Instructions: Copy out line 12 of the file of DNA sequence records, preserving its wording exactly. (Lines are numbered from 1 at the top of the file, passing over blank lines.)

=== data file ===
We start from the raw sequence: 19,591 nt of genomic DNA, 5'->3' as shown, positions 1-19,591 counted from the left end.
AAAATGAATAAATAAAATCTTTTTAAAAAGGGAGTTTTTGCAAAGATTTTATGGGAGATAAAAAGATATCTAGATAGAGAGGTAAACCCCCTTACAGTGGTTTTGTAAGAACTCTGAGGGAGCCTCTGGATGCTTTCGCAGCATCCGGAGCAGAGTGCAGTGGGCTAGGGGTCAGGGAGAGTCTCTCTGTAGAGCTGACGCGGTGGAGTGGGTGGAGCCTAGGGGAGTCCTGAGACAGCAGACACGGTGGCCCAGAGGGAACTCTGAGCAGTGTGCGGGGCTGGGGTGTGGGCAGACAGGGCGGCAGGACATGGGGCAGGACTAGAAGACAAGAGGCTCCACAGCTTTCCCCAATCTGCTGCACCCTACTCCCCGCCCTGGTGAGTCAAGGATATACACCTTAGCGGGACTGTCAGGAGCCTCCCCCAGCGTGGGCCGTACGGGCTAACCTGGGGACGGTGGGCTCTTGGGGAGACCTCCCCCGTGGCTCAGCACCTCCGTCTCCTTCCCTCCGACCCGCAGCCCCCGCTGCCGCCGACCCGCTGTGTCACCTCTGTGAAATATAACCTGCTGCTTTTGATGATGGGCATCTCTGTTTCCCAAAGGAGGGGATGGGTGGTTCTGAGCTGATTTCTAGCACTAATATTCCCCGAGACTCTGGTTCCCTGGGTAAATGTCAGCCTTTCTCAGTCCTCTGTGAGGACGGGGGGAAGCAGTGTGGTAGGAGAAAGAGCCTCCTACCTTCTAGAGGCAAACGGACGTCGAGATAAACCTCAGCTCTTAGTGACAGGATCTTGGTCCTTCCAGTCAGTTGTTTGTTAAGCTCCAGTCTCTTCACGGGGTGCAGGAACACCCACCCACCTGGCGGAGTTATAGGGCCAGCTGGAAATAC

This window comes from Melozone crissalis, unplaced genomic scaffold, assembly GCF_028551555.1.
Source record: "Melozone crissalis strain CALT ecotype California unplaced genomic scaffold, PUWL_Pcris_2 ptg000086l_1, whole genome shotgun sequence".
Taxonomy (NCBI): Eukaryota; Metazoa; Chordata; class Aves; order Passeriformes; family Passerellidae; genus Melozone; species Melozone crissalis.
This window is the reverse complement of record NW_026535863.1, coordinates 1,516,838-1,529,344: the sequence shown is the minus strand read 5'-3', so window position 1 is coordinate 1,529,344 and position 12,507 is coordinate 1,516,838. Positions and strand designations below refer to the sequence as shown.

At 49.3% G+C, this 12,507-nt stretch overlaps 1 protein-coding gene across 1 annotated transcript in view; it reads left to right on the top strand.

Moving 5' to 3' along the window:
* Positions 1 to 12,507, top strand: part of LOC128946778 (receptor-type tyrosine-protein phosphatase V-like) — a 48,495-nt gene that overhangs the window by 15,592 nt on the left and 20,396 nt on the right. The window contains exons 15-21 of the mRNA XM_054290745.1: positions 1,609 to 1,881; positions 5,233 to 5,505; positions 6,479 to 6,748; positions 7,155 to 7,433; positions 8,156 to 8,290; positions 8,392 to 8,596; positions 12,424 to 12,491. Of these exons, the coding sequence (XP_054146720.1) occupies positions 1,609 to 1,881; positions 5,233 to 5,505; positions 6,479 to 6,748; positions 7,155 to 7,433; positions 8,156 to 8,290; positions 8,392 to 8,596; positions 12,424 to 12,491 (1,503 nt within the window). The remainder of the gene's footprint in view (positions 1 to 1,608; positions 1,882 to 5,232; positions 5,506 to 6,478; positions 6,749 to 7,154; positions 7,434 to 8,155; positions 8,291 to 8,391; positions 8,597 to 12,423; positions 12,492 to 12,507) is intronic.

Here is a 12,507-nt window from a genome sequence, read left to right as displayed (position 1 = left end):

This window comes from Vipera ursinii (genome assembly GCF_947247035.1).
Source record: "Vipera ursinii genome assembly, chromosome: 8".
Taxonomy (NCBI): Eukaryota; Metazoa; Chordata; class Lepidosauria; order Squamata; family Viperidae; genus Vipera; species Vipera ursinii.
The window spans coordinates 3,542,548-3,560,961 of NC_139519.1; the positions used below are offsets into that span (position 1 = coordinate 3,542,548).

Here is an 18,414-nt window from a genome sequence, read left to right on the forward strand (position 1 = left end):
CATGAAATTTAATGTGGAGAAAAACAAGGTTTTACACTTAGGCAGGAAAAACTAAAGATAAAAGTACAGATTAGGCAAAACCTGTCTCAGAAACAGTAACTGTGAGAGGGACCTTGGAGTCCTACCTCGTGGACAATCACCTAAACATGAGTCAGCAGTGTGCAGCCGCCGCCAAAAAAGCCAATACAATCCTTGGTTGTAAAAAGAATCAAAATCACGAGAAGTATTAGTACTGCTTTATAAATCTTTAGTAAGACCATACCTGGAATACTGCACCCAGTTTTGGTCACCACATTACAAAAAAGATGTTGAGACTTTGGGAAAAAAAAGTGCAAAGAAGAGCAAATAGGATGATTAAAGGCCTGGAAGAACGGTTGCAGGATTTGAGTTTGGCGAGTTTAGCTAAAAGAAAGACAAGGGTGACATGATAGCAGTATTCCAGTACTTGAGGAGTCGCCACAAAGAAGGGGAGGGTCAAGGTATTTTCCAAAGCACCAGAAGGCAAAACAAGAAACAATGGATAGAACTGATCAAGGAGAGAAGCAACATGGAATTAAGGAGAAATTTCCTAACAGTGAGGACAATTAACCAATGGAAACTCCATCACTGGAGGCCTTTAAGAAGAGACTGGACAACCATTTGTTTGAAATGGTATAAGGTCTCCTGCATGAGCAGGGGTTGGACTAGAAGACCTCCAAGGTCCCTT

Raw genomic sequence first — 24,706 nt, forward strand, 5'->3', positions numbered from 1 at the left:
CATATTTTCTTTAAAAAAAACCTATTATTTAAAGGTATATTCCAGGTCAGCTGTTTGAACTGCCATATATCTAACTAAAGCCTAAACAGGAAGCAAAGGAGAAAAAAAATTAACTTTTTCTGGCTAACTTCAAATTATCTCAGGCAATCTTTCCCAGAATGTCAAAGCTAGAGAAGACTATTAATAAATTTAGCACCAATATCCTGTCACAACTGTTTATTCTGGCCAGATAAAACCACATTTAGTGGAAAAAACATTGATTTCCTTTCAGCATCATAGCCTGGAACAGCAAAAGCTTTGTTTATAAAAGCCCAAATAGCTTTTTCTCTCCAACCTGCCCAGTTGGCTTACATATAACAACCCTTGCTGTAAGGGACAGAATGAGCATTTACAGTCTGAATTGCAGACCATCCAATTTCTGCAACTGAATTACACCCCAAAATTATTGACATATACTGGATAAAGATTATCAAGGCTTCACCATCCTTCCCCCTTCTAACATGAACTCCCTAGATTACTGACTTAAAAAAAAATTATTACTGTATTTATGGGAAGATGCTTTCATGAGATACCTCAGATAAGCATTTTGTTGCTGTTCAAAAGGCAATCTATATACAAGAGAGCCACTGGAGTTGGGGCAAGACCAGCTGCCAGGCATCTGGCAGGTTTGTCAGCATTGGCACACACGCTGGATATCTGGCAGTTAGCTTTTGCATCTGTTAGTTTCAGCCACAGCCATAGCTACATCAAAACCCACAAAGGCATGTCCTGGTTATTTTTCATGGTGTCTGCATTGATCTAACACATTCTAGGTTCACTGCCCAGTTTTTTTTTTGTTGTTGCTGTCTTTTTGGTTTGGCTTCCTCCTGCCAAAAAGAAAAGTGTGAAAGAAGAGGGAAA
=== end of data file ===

Source record: "Vipera ursinii genome assembly, chromosome: 8".